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The death-defying feats of a buoyant ‘Once on This Island’

Boston Conservatory at Berklee student Peli Naomi Woods shines in a vibrant production of the musical at SpeakEasy Stage Company

Peli Naomi Woods and the cast of SpeakEasy Stage’s "Once on This Island."Nile Scott Studios

Your mood is as gray as the skies of March. When it comes to the pandemic, you’re weary beyond words. As you cling to the promise of Opening Day at Fenway Park — the true start of spring — you just need a way to get through the miserable present.

Well, let me direct you to SpeakEasy Stage Company’s “Once on This Island.” If not a complete cure for the existential blahs, or what Cole Porter called “the old ennui,” it’s still a dose of pretty powerful medicine, administered with brio by director Pascale Florestal and a cast as spirited as they are skilled.


To be sure, the story of “Once on This Island” is a tragic one. A musical fable about an idealistic peasant girl in Haiti who sacrifices herself to save an aristocratic youth only to be betrayed by him, “Once on This Island” has issues of colonial exploitation and class inequities very much on its mind. Florestal, who is Haitian-American, does not shrink from them.

Yet there’s a unquenchable exuberance to “Once on This Island,” and, frequently, enchantment. At the glowing center of SpeakEasy’s production is Peli Naomi Woods as Ti Moune, who believes the power of death is no match for the power of love.

A senior at Boston Conservatory at Berklee, Woods is slated to graduate in May with a BFA in musical theater. But I can’t for the life of me imagine what she’ll have left to prove to the BoCo faculty after “Once on This Island.”

Surrounded by a cast that includes some of Boston’s most stellar musical performers, Woods seems wholly at home in the lead role from the instant she bursts through the door on Erik D. Diaz’s set and rushes to center stage.

Soaring into a show-stopping “Waiting for Life,” Woods holds notes longer than seems humanly possible, then builds from that first scene to a portrayal of Ti Moune that achingly blends innocence, ardor, and anguish. Woods’s terrific performance is yet another reminder of the wealth and depth of theatrical talent at Boston-area universities, not to mention the caliber of training they are receiving there.


Created by Lynn Ahrens (book and lyrics) and Stephen Flaherty (music), a songwriting team who are uncommonly adept at sketching character in song, “Once on This Island” won the 2018 Tony Award for best revival of a musical. It’s based on “My Love, My Love: Or The Peasant Girl,” a 1985 novel by Trinidad-born author Rosa Guy that was a retelling of Hans Christian Andersen’s “The Little Mermaid.”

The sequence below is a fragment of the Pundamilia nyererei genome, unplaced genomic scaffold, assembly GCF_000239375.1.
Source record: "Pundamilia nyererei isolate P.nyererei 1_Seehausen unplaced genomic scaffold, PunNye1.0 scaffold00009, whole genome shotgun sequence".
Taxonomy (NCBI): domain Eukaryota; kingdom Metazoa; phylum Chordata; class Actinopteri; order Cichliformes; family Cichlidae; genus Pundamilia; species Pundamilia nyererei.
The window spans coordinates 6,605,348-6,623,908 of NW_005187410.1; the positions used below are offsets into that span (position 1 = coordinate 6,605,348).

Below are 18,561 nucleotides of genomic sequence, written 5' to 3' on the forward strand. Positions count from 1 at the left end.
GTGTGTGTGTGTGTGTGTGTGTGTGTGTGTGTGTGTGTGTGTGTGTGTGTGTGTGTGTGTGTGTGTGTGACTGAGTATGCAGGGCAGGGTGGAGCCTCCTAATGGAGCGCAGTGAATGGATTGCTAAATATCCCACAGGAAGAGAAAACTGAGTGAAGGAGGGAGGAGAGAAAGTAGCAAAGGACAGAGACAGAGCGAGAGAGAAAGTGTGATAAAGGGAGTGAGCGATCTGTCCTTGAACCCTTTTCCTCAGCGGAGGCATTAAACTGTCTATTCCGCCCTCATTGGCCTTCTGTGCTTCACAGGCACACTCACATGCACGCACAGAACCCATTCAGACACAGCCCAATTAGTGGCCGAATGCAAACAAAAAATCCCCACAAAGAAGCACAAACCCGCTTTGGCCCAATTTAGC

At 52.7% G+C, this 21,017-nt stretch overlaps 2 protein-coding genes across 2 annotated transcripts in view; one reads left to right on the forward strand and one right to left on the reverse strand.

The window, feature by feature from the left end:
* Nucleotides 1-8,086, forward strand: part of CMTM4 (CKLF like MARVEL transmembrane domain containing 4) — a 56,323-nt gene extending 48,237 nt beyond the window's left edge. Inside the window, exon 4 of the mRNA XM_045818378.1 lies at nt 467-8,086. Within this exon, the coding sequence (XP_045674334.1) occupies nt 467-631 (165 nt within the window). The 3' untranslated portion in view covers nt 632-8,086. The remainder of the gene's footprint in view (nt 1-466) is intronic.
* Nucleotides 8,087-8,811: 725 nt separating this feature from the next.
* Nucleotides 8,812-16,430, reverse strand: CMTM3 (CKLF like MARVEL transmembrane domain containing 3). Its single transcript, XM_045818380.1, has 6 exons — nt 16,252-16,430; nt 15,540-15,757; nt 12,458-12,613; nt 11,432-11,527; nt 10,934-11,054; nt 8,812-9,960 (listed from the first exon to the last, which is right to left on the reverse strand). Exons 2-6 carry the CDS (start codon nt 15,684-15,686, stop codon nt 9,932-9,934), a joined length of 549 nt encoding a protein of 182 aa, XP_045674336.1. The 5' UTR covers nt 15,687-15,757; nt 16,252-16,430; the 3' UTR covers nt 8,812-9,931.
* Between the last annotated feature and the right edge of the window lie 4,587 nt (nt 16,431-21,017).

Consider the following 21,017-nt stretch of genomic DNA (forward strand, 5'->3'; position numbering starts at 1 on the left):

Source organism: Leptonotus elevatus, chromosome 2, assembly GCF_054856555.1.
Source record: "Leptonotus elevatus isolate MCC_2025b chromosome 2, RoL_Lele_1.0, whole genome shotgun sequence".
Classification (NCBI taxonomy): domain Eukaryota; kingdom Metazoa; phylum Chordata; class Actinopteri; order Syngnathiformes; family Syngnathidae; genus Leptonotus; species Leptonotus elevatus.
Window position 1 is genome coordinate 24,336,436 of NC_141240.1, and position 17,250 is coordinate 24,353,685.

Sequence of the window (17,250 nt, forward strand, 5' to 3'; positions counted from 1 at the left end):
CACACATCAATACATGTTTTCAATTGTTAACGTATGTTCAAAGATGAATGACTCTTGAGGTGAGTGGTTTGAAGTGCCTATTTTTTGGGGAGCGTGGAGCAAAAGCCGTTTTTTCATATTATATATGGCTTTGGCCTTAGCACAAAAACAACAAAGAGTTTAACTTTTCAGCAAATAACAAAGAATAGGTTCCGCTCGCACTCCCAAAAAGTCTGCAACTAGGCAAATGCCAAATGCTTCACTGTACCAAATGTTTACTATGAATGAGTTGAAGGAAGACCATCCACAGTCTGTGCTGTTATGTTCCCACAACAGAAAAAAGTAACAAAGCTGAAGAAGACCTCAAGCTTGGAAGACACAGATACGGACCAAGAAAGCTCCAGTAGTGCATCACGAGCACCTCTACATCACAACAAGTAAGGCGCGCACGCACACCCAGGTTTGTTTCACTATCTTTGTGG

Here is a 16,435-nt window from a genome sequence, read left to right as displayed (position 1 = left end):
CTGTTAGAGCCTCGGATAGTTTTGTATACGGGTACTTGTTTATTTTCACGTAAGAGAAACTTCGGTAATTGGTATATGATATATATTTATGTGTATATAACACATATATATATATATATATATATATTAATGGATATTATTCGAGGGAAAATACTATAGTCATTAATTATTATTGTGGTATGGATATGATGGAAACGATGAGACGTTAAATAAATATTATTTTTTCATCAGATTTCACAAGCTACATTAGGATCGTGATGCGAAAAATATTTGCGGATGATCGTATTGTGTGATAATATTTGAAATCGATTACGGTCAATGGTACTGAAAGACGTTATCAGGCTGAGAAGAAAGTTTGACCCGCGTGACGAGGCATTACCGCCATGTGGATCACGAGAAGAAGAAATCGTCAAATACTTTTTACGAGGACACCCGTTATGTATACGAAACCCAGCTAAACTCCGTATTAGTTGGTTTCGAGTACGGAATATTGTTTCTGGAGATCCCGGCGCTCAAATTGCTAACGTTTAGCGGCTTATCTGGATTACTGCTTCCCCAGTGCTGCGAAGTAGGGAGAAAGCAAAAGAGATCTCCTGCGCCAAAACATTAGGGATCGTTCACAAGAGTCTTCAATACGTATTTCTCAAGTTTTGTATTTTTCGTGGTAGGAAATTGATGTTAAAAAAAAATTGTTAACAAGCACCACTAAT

Though the island’s name is not given in the musical, it’s referred to as “the jewel of the Antilles,” which Haiti was once called. The island is riven by distinctions along lines of class and skin color. Power and wealth reside with the lighter-skinned inhabitants of the island, the Beauxhommes, while the darker-skinned residents are peasant laborers.

Whatever their station, all are subject to the moods and whims of the gods: Asaka, Mother of the Earth (Yewande Odetoyinbo); Agwe, God of Water (Davron S. Monroe); Erzulie, Goddess of Love (Christina Jones); and, preening like a malevolent emcee, Papa Ge, the Demon of Death (Malik Mitchell).

When the gods generate a catastrophic storm, the orphan Ti Moune is saved by Agwe, after which she is cared for by TonTon Julian (Anthony Pires Jr.) and Mama Euralie (Lovely Hoffman). Years later, when Ti Moune has grown, she falls in love with one of the Beauxhommes, Daniel (Kenny Lee), the son of a wealthy landowner. (Lee sings well — his rendition of “Some Girls” casts a spell — but he needs to project more personality in his non-singing scenes). When Daniel is in a car crash, Ti Moune nurses him; with Papa Ge preparing to claim the lad, she makes a fateful bargain with the Demon of Death.


Somber stuff, to be sure, but the overall mood of “Once on This Island” is defiantly, joyously affirming. The show’s emphasis on celebrating life is bolstered by Jazelynn Goudy’s vividly expressive choreography, which manages to be both fluid and precise, and is well-executed by a cast that also includes Kira Troilo (as Daniel’s haughty betrothed), Reagan Masso (playing Ti Moune as a child), Jonathan Gallegos, Kira Sarai Helper, and Becky Bass.

SpeakEasy’s longtime home in the Calderwood Pavilion’s Roberts Studio Theatre has been reconfigured so that the audience is grouped on three sides, and director Florestal gives them plenty to look at as well as to hear, with evocative touches that range from a parade of twirling, silver-fringed umbrellas to white masks held by the cast in front of their faces that evoke the French colonizers.

“Once on This Island” amounts to a taking-back of the island’s narrative. Florestal’s production reinforces through song, dance, and sheer force of energy the notion that — to borrow from “Hamilton” — it matters greatly who lives, who dies, who tells your story. Especially that last one.



Book and lyrics by Lynn Ahrens. Music by Stephen Flaherty. Based on the novel “My Love, My Love: Or, The Peasant Girl,” by Rosa Guy. Directed by Pascale Florestal. Music direction by David Freeman Coleman. Choreography by Jazelynn Goudy. Presented by SpeakEasy Stage Company. At Roberts Studio Theatre, Calderwood Pavilion, Boston Center for the Arts. Through April 16. Tickets start at $25. At 617-933-8600, www.SpeakEasyStage.com

Don Aucoin can be reached at donald.aucoin@globe.com. Follow him on Twitter @GlobeAucoin.